It’s summer movie season again *SIGH*. The time for pointless sequels, reboots and adaptations that no one actually asked for. Whether it be yet another Alien film or another Fast and Furious, we are bombarded with unoriginal efforts. So, when better to take a look at the worst and most pointless movies Hollywood has given us?
Generally speaking, I’m pretty anti-remake. The vast majority of the time they fall flat on their faces or offend the originals. This one is a mixture of both. The only time I ever think a remake is necessary is when either technological advances could enhance the dated original or if the original was bad to begin with. In this instance, this has got to be one of the most misguided efforts ever. Yes, because when I think of films that need a remake I think of the joint highest Oscar winner ever. Seriously, who thought this was a good idea? Yes, the 1959 Ben-Hur was a remake itself of a film based on a literary work, but it managed to expand in every area and make something truly groundbreaking. I think the biggest offence from the 2016 effort was the use of CGI. The original had incredible practical effects, when you take these out, scenes like the chariot race just seem manufactured and artificial, completely losing any tension. This effort was doomed to begin with, and rightfully so. I hope whichever genius thought this one up was quickly out of a job.
What on Earth was Gus Van Sant thinking? This is, no joke, a shot for shot remake of Alfred Hitchcock’s Psycho. What is the point? Why on Earth did one of the greatest films ever need this? Okay, it is an homage to the great, but it’s so unnecessary. It doesn’t improve in any way on the original, it doesn’t really serve to add a new spin on it as it’s literally the same thing. And on top of this, we get Vince Vaughn. I mean, yes, he hadn’t by this point properly established his ‘comic’ persona, but geez is this a bad piece of casting in hindsight. Because when you think serious, disturbed and ominous actors you think of a below average comedy actor. Honestly, Van Sant should never have made anything like this. If he had made a sequel or a prequel if would’ve at least been somewhat original and interesting, and not come as across as completely redundant.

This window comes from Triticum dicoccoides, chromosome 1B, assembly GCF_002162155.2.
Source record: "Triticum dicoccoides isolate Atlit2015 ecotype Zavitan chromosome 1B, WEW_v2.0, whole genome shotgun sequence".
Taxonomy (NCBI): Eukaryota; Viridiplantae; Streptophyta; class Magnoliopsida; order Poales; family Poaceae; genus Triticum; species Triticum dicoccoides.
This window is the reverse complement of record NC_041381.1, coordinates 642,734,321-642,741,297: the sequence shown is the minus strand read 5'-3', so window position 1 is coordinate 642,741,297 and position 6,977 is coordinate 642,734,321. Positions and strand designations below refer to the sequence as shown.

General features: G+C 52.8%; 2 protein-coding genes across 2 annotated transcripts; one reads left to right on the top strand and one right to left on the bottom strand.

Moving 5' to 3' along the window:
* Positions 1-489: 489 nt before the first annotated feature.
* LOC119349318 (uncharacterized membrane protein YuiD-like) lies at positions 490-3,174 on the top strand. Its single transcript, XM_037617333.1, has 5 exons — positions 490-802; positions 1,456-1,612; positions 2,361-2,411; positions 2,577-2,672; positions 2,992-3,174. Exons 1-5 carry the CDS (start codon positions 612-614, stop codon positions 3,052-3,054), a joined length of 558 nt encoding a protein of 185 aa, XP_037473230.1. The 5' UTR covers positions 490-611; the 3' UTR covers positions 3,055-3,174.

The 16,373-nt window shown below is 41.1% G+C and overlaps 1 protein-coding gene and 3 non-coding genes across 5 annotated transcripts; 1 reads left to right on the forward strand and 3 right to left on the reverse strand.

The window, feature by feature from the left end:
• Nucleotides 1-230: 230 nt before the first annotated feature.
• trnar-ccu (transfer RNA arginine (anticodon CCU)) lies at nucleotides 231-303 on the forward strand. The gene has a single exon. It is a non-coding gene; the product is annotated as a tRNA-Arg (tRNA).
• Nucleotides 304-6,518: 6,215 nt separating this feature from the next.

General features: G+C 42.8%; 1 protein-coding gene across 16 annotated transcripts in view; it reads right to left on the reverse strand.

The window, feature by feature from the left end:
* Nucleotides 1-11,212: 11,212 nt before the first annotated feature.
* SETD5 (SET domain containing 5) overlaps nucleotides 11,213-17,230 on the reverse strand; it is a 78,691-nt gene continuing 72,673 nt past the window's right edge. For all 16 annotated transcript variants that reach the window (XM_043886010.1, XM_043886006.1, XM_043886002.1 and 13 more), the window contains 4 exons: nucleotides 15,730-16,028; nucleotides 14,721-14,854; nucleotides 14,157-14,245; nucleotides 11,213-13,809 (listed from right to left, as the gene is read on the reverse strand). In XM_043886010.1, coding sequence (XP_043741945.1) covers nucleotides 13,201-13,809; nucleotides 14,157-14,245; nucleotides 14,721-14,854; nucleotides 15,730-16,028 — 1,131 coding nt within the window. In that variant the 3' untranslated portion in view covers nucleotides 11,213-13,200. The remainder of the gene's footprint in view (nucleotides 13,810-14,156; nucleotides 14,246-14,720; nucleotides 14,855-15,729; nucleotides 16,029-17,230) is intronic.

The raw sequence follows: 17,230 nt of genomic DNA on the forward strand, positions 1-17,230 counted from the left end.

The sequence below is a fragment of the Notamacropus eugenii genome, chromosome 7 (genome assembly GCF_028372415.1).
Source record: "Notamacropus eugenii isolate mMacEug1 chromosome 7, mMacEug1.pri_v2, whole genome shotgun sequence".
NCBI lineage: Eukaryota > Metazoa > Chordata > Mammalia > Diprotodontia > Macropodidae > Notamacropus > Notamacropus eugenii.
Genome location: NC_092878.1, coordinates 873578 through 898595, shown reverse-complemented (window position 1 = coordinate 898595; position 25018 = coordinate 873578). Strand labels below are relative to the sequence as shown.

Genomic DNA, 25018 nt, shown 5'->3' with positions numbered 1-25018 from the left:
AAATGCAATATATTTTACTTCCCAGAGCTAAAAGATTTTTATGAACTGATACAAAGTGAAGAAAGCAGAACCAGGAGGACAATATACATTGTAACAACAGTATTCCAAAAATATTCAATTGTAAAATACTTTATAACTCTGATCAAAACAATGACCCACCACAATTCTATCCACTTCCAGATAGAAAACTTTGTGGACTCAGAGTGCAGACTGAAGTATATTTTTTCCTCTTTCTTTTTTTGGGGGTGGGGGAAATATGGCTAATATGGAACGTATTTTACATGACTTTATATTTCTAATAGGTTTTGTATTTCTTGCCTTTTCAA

Dumb and Dumber To (2014)
This film was atrocious. It’s not like the original was heralded as an outright classic of cinema, but it was a decent comedy, with some good laughs. A sequel, whilst not destined for greatness, wasn’t the worst idea in the world. The first film essentially came down to Jim Carrey and Jeff Daniels dicking around, being kinda annoying. They are both still good at what they do, so there was no reason it couldn’t, on paper, work. Take the formula of the original, add a few new gags, and voila, you have an okay comedy film. But, NOPE. That was not to be. They defiled the original characters and took everything that made them funny and made it unlikeable. Yes, they were annoying, but it was endearing. Here it’s just downright irritating. There aren’t enough funny moments to make you like these characters. They are incredibly unrelatable, and the humour has aged so badly. A sequel should’ve been made off of the back of the success of the original. We’ve seen so many films in the Dumb and Dumber vain since, and this one was too little too late, failing to evolve for modern audiences. It’s a lesson in learning that you shouldn’t sit on a sequel for so many years.
The Wicker Man (2006)
No one asked for this sequel. Take a cult classic, known for its bizarre, surreal exploration of Catholicism vs Paganism, and then sanitise it in the normal Hollywood blockbuster manner, completely reinvent the central dynamic of the film, and then chuck in a wild Nicholas Cage. The original was dark, brooding and complex, with brilliant performances, directing and writing. Here we get awful pacing, bad character motives, characters who make no sense, awful lines (‘THE BEEEEES!’), and Nicholas Cage punching women in the face whilst in a bear costume. What an insult to the original. Every shred of tension is extinguished by the downright silliness and ridiculousness. Seriously Hollywood, leave cult classics alone. A film like Robin Hardy’s The Wicker Man is not something you could or should expand on. It functions perfectly in its original form. No amount of bad CGI, big name actors or money could improve upon it. At the very least, this movie serves as so bad it’s good cinema.
The Time Machine (2002)
Based off of H.G. Wells’ novel and the 1960 film adaptation of the same name, this version of one of the sci-fi genre’s greatest tales, completely misses the point. Wells’ novel was a tale of class-divide. The poor, unprivileged members of society are represented by the ground dwelling Morlocks morlocks who take their revenge on the privileged humans living above ground, who represent the higher classes. Whilst on the surface a tale merely about a man visiting a futuristic society where humanity is itself endangered, it has deep political undertones. Whilst the 1960 version playfully explored Wells’ text, using charming and impressive miniature models and practical effects, this 2002 effort was a CGI snore-fest. It’s fascinating too, as director Simon Wells is the great-grandson of H.G. Wells. Surely he’d be the perfect person to translate his relatives novel in a faithful and respectful fashion. Nope, not this time. Bad pacing, acting, CGI, writing, characters and completely missing the meaning of the novel, meant that this was just another brain-dead big budget movie. What a shame. But, it goes to show you that some classics are best left untampered with unless you know what you’re doing.